Last year I spent two months of my free time analysing a practical business case, just to practice with data analysis and gain experience with R. I checked if it was possible to predict pregnancies on the basis of woman’s age and any previous children, only to conclude that it was not possible to predict such events in a company setting with so little information. In the end I had to fall back to a simple regression model. Nevertheless it was an excellent experience, which allowed me to get exposure on how to build an hypotheses model, verify it with analysis of variance, discriminant analysis and decision trees. In predictive data analysis the search for the ‘best’ predictive model can be rather elusive sometimes.
Step 8. Disrupt or be disrupted
At the end of the day be ready to take some radical decisions or recommend those to your company. “The riskiest thing we can do is just maintain the status quo”, said Bob Iger, just to mention one of the many inspirational quotes inviting to take action. Your insights will start making an impact on the business.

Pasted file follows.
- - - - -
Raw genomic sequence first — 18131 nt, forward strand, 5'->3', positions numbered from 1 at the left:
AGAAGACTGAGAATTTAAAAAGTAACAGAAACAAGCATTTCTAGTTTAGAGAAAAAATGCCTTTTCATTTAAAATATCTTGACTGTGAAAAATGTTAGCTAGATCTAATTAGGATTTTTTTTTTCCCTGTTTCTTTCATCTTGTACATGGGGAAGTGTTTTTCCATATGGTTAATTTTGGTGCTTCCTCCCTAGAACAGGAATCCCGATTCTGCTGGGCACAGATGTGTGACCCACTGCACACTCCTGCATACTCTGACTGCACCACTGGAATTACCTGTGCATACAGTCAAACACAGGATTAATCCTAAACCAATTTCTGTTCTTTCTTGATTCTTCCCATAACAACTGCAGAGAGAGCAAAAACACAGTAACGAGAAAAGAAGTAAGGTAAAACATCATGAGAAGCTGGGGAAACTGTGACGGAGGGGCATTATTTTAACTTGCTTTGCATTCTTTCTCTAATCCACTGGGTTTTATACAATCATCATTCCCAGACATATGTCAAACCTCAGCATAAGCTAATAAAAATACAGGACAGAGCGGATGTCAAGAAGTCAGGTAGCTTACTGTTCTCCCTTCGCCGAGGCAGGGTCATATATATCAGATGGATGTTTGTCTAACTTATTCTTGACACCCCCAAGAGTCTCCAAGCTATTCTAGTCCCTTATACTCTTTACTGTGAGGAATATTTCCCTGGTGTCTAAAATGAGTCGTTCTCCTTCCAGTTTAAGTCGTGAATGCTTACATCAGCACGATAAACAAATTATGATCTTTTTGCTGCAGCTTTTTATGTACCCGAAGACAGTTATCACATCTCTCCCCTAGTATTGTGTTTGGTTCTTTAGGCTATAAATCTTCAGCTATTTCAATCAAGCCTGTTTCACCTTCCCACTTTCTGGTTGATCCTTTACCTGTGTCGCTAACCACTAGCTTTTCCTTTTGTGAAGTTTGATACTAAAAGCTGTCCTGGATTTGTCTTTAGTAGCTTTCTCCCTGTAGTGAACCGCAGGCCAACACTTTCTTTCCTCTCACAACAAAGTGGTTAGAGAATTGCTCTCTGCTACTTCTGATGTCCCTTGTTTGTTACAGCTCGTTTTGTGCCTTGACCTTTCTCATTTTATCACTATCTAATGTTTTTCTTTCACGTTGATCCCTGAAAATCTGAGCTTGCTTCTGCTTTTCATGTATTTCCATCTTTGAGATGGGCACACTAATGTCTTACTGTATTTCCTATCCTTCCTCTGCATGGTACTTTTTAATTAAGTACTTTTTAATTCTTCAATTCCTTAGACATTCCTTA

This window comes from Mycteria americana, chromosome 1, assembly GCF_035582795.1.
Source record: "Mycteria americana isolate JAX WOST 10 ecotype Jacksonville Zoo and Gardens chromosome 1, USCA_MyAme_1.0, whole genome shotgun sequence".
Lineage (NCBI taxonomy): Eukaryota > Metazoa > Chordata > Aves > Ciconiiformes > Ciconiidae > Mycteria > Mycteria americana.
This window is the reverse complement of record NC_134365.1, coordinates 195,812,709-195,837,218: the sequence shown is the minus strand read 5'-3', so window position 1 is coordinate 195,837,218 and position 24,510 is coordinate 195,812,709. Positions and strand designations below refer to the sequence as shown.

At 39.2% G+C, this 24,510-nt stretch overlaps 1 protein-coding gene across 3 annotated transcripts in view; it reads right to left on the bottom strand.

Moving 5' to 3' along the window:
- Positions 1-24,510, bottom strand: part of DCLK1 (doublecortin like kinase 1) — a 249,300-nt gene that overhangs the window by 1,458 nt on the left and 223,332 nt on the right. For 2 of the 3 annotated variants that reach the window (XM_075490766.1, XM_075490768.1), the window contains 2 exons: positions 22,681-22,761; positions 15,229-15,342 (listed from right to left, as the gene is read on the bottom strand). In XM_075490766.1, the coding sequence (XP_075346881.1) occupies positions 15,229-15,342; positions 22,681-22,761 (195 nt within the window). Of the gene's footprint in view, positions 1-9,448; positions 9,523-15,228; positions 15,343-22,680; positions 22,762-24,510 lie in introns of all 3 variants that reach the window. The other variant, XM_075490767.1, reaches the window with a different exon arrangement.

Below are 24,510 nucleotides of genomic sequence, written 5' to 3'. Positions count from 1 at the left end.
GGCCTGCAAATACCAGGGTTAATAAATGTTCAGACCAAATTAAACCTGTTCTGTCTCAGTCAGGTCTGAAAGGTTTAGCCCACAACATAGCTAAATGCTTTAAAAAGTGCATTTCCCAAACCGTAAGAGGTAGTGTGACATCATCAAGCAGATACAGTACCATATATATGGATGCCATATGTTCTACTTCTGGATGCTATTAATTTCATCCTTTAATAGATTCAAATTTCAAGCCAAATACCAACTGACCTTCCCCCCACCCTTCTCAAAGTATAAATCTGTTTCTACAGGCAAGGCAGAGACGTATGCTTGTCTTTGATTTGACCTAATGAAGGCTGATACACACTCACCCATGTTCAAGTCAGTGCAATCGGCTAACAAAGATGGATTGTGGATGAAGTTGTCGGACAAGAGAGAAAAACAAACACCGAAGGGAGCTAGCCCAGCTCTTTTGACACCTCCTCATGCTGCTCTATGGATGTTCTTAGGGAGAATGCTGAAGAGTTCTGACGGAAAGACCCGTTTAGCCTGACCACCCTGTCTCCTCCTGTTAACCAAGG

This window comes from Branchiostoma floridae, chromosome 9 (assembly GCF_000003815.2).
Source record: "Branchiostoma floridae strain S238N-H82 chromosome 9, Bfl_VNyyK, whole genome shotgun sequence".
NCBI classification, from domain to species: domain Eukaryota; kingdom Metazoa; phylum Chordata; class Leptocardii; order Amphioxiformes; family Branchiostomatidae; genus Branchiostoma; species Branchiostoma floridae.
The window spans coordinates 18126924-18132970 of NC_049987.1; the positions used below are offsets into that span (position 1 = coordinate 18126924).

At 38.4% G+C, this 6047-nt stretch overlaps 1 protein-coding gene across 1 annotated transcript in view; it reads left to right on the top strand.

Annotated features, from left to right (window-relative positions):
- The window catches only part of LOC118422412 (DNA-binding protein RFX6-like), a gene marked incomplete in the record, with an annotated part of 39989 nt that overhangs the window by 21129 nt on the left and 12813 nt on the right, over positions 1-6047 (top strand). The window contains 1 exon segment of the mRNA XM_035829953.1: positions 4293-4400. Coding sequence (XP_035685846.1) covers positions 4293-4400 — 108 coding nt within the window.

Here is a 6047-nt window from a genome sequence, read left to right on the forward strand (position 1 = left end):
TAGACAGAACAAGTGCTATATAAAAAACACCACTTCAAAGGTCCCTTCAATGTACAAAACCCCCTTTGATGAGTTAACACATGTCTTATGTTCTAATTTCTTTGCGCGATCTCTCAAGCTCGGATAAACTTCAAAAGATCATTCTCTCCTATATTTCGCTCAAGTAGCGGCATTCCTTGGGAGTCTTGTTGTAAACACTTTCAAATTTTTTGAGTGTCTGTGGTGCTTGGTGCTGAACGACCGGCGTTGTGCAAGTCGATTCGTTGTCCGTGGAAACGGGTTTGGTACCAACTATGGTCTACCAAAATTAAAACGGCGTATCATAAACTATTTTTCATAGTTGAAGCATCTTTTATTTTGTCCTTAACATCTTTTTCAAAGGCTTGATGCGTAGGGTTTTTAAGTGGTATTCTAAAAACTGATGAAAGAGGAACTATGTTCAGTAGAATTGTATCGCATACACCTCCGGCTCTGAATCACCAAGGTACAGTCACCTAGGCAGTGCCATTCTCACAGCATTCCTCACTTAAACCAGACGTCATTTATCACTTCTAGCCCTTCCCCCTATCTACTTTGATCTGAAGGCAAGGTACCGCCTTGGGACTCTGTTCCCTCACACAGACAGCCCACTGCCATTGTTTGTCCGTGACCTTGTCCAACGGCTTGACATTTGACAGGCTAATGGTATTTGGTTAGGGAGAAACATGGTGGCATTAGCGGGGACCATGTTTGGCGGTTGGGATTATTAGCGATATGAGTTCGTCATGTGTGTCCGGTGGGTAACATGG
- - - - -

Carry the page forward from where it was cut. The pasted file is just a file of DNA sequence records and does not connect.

Here I would like to mention just two radical decisions taken by big companies in HR recently: GE, Deloitte and Accenture changed their annual performance review in favour of continuous, real-time programs. Ernst & Young, one of the UK’s biggest graduate recruiters, announced it will be removing the degree classification from its entry criteria, saying there is “no evidence” success at university correlates with achievement in later life.
More of these radical decisions will come in 2017.
Remember that “52% of the Fortune 500 companies have disappeared since 2000″ and that “the digital disruption is more than just a technology shift. It’s about transforming business models and how we engage” to quote R Way Wang.
I wish you all a great 2017 and to achieve all your dreams!